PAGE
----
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 Post subject: Mock Orange Cuttings
PostPosted: Sun Jul 01, 2007 5:02 pm 

Joined: Mon Jun 25, 2007 10:09 am
Posts: 7
Location: Kent
I have a gorgeous Mock Orange tree growing in my garden. Sadly, as I have just sold my house, I will have to leave it behind.

I have taken some cuttings from small shoots growing on lower foliage and planted them in a pot. Two weeks later they still seem healthy and alive.

Will they take root or should I have done something else?

Any advice appreciated. Thanks.

Picture of my garden Mock Orange...


 Post subject:
PostPosted: Sun Jul 01, 2007 8:48 pm 

Joined: Sat Feb 25, 2006 10:46 pm
Posts: 138
Location: Pennsylvania, USA Z-6
Some might root like that. To give them a better chance dip the cut end in rooting hormone. They do propagate them from softwood cuttings, so it should be the right time I would think.

Two weeks is a bit soon for roots to form and succor the leaves. You should strip the bottom leaves off. At this time they are more of a drag on the plant than anything.

 Post subject:
PostPosted: Tue Jul 03, 2007 11:38 am 

Joined: Thu Jan 19, 2006 6:52 am
Posts: 1782
Location: UK
Make sure you pick this year's new growth, the older stems will not root easily. Otherwise they aren't hard, I've rooted several without hormones.

 Post subject: Re: Mock Orange Cuttings
PostPosted: Wed Apr 25, 2012 2:05 am 

Joined: Tue Apr 24, 2012 5:40 pm
Posts: 6
Location: Kansas
Cuttings can be rooted in vermiculite, perlite, coarse sand, mixtures of sand or perlite with peat moss, or any other material that will support them, while remaining loose enough to allow air to reach newly forming roots. The material should hold enough water to prevent the lower end of the stem from drying, and it should also be free of insects and disease-causing organisms. Plants, such as gardenias, that prefer acid soil often root better in a mixture containing peat moss in addition to sand or perlite. Water is not a good medium to root most cuttings in because an adequate amount of oxygen can't reach developing roots. You'll get a sturdier root system if you use another rooting medium. Some very succulent plants such as coleus and mints, and some vining houseplants as swedish ivy, ivies, or philodendrons will root readily in water.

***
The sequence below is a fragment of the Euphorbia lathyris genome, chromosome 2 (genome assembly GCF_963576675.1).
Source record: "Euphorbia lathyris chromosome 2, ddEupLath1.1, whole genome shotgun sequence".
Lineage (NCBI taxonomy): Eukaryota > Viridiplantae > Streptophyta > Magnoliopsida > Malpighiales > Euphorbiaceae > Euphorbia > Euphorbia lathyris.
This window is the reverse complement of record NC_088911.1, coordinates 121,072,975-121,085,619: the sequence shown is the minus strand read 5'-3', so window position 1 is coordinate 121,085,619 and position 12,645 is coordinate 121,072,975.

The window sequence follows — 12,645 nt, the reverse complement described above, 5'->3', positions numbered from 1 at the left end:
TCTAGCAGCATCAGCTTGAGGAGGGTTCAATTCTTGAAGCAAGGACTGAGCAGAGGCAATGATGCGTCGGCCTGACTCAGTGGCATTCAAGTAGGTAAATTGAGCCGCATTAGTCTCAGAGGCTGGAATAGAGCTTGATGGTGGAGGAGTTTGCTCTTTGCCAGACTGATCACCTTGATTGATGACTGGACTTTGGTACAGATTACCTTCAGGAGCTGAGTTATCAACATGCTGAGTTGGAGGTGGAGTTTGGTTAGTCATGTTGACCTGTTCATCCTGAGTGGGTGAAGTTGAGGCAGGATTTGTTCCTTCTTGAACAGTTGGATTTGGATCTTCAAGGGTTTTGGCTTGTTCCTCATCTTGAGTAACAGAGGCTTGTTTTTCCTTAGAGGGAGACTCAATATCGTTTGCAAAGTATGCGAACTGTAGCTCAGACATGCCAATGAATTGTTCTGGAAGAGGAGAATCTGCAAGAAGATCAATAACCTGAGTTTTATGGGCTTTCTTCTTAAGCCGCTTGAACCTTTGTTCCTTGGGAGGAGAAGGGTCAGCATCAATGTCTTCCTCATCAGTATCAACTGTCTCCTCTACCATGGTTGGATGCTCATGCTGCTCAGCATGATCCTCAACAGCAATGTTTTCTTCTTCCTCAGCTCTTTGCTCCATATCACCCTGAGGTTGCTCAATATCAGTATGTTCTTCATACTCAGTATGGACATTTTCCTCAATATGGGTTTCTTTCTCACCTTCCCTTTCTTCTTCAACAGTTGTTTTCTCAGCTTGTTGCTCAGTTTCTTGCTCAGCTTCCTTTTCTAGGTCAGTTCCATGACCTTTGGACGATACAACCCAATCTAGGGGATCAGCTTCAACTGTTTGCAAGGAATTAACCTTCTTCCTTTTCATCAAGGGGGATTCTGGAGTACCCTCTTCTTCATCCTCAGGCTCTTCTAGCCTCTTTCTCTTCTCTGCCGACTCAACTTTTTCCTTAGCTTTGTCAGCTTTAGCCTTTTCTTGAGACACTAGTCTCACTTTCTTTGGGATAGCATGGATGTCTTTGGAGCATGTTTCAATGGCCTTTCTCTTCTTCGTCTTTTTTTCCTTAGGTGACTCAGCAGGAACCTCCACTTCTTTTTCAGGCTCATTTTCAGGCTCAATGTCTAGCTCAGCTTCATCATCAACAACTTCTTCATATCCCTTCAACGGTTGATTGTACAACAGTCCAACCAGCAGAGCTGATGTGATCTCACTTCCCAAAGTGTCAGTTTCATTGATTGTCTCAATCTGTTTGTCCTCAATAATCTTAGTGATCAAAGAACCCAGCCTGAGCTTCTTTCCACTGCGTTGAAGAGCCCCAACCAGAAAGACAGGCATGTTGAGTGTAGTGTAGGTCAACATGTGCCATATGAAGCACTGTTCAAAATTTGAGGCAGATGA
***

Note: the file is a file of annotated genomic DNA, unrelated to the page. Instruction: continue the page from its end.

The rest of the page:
Place the rooting medium in a container, such as a flower pot, and settle in gently by tapping. Don't pack it down hard. Then insert the cuttings into holes made with a pencil, taking care not to crowd them too closely. Dusting the bases of cuttings, prior to sticking, with rooting hormone powder may increase your success with some hard-to-root kinds of plants, but many kinds of houseplants and herbaceous plants (annuals, perennials) will root satisfactorily without this treatment. Leaves of adjacent plants should just overlap. Water thoroughly to settle the rooting medium around the cuttings and hold them in place.

After inserting the cuttings into the rooting medium, place a polyethylene bag over the entire pot and fasten it tightly around the base. You may wish to support the bag above the cuttings with straws or small stakes. This bag helps maintain optimum moisture conditions for rooting cuttings. Place the pot where it will receive plenty of diffuse light, but no direct sunlight. A north- or east-facing window is a good choice, especially in warm, bright weather. Open the bag every day for a few minutes to allow fresh air to reach the cuttings and to prevent mold from forming.

Check the temperature near the window to make sure it doesn't drop below 55 or 60 degrees F at night. The cuttings will root faster if temperatures are 65 to 75 degrees F. It is not usually necessary to water the cuttings again for about 2 weeks. But check them periodically to make sure the "soil" doesn't become dry. The length of time needed for roots to form depends on the kind of plant, the temperature, and other factors. Many kinds of houseplants, coleus and such will root in 10 to 21 days.

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